• All in God’s timing: Similar to the above phrase, this seems to be a phrase that people say when they have no idea what to say because they seem to think it makes them sound not only wise and empathetic, but also deeply spiritual. This is probably the phrase that I resent the most because it suggests I don’t have enough faith to trust in God’s timing and need to be reminded of it. Growing up, I never wanted kids. I thought the girls whose life goals were to grow up and be mothers needed their heads examined. Then something changed. Something I can’t quite put my finger on. I believe it was God working in my heart and calling me to be a mother, and I have a hard time believing that the God I love would call me to something yet keep me from doing it. In fact, I completely reject that suggestion.
  • Just relax–it will happen as soon as you stop trying: It seems like everyone I talk to knows someone who quit TTC and got pregnant. If my progesterone is low, not thinking about it will not magically bring it back up and cause me to get pregnant. Also, how are you supposed to make a big life decision, like having a baby, then not think about it? “Oh yes, I want a baby, but I’m going to pretend like I don’t so that it will actually happen.” You’re right, that makes perfect sense.
  • Just enjoy having sex with your husband: I find this highly offensive because it suggests that the fact that I’m upset about having trouble getting and staying pregnant means that I am not enjoying having sex with my husband. If good sex equaled babies, a lot of people with children would be childless and visa versa.
  • You are so young, you have plenty of time to have kids: I’m not entirely sure why everyone seems to think that 24 is too young to worry about fertility issues. Biologically, I should be at the peak of my fertility–nothing but downhill from here. Yet, despite a year of trying, we still don’t have a baby. Why do people insist that this isn’t cause for concern?
  • (Regarding my miscarriage) You didn’t have a miscarriage, you just had a late period: In the minds of a lot of people, a chemical pregnancy is not considered a miscarriage–it is a late period. According to this train of thought, if I hadn’t taken that pregnancy test, I wouldn’t even know that I was pregnant and therefore, that pregnancy didn’t count. When you spend nine months fruitlessly trying to get pregnant (like my choice of words there?), that second line is a huge cause for excitement and celebration. And no matter how far along you are, losing that piece of hope is devastating. To quote Dr. Seuss, “A person is a person, no matter how small.”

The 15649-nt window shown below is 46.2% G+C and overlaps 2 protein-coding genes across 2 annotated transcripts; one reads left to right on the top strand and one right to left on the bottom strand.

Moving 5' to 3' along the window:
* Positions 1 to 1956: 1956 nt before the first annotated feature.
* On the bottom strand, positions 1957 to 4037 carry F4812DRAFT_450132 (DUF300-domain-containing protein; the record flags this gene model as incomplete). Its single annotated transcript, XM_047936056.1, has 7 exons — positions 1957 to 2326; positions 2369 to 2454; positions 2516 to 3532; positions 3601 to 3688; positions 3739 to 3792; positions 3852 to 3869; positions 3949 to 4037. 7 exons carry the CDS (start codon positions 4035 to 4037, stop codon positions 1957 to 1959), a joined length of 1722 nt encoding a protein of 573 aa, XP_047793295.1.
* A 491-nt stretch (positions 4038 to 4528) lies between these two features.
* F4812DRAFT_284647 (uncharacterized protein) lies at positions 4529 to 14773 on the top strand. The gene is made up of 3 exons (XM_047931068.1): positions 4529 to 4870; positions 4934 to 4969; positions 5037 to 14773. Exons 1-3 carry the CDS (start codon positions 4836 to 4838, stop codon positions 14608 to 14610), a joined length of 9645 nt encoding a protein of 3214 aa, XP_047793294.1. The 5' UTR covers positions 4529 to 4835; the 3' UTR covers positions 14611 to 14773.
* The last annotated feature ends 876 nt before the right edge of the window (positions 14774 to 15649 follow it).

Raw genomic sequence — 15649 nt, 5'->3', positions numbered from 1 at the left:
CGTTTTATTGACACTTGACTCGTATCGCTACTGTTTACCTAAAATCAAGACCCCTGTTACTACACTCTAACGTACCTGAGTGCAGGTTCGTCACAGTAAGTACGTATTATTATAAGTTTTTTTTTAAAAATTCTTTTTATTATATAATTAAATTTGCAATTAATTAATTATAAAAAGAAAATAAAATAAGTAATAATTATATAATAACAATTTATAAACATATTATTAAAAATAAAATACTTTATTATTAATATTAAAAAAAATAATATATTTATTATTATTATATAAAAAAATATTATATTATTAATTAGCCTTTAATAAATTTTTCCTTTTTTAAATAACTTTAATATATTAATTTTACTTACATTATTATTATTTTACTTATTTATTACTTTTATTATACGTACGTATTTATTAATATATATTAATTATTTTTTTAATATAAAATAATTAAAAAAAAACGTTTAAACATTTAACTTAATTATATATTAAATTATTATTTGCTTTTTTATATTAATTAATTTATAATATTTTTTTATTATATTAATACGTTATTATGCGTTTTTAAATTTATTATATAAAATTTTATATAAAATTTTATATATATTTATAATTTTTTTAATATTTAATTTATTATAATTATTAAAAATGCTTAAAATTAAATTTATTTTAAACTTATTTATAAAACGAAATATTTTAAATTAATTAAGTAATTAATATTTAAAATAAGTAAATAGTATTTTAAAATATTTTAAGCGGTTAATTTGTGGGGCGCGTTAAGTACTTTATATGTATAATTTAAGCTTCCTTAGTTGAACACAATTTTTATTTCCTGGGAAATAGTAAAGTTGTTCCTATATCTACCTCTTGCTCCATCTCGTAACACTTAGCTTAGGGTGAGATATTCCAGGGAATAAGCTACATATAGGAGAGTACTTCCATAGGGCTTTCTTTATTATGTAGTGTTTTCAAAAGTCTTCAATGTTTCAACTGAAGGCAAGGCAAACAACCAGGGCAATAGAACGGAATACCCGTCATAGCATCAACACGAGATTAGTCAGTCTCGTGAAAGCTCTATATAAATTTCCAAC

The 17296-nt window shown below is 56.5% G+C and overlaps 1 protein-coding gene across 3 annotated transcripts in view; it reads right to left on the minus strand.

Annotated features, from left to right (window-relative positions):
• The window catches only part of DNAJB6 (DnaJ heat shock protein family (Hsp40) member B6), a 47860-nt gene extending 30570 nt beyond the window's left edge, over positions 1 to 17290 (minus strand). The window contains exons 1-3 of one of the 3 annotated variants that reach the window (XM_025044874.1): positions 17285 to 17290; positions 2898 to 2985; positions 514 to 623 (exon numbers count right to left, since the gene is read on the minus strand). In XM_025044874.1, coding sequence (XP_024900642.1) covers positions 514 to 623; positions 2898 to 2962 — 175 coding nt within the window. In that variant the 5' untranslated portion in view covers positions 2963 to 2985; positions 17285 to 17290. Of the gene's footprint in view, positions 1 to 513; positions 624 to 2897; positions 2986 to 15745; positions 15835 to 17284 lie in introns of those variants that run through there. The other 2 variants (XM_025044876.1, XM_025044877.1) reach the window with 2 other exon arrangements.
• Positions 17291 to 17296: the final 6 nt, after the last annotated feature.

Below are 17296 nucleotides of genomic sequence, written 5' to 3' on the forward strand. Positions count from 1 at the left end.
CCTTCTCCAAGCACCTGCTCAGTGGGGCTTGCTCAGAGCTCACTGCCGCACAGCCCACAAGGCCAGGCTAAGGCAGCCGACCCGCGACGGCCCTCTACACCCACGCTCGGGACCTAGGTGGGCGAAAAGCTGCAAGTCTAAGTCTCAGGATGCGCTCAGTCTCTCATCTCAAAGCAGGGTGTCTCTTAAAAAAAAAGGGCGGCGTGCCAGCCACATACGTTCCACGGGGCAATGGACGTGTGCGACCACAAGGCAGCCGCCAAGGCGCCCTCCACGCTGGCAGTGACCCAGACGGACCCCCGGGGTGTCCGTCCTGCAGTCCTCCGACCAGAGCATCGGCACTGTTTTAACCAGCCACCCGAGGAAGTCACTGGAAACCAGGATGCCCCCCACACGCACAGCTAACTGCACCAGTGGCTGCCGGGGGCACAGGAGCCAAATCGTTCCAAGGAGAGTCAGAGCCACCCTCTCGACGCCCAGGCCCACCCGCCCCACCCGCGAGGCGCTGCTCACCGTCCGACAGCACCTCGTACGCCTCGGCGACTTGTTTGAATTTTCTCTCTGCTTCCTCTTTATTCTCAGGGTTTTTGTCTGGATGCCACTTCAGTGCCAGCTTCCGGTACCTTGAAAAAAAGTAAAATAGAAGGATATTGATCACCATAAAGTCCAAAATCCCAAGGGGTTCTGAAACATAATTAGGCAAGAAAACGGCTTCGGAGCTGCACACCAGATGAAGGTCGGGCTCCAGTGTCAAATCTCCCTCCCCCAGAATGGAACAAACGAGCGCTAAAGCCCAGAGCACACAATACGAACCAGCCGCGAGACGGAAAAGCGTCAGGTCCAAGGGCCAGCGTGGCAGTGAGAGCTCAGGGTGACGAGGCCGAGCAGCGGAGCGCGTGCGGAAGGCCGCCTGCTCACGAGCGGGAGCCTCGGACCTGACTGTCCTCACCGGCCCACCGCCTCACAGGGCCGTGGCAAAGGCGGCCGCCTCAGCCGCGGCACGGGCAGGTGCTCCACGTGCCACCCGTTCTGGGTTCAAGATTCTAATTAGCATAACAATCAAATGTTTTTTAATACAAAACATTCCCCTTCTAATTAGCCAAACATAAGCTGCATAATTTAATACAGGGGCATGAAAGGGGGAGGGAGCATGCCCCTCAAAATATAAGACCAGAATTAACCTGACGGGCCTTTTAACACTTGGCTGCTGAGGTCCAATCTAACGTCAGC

What should you say to someone struggling with fertility issues/loss?

How about, “I can’t possibly understand what you are going through right now, but I am truly sorry you are having to go through this.” That sounds good. Don’t try to relate to people that you can’t relate to–just because your sister’s best friend’s uncle’s first wife had a miscarriage does not mean you understand what I am going through, so stop trying to pretend like you do. You know what I have found the most comforting? A big hug (at an appropriate time, of course–don’t make me cry in the grocery store). You don’t have to say a word, just show me that you care, and you are there for me.

What sayings have you gotten that thoroughly tick you off? Has anyone said/done anything that genuinely comforted and encouraged you?

-Danielle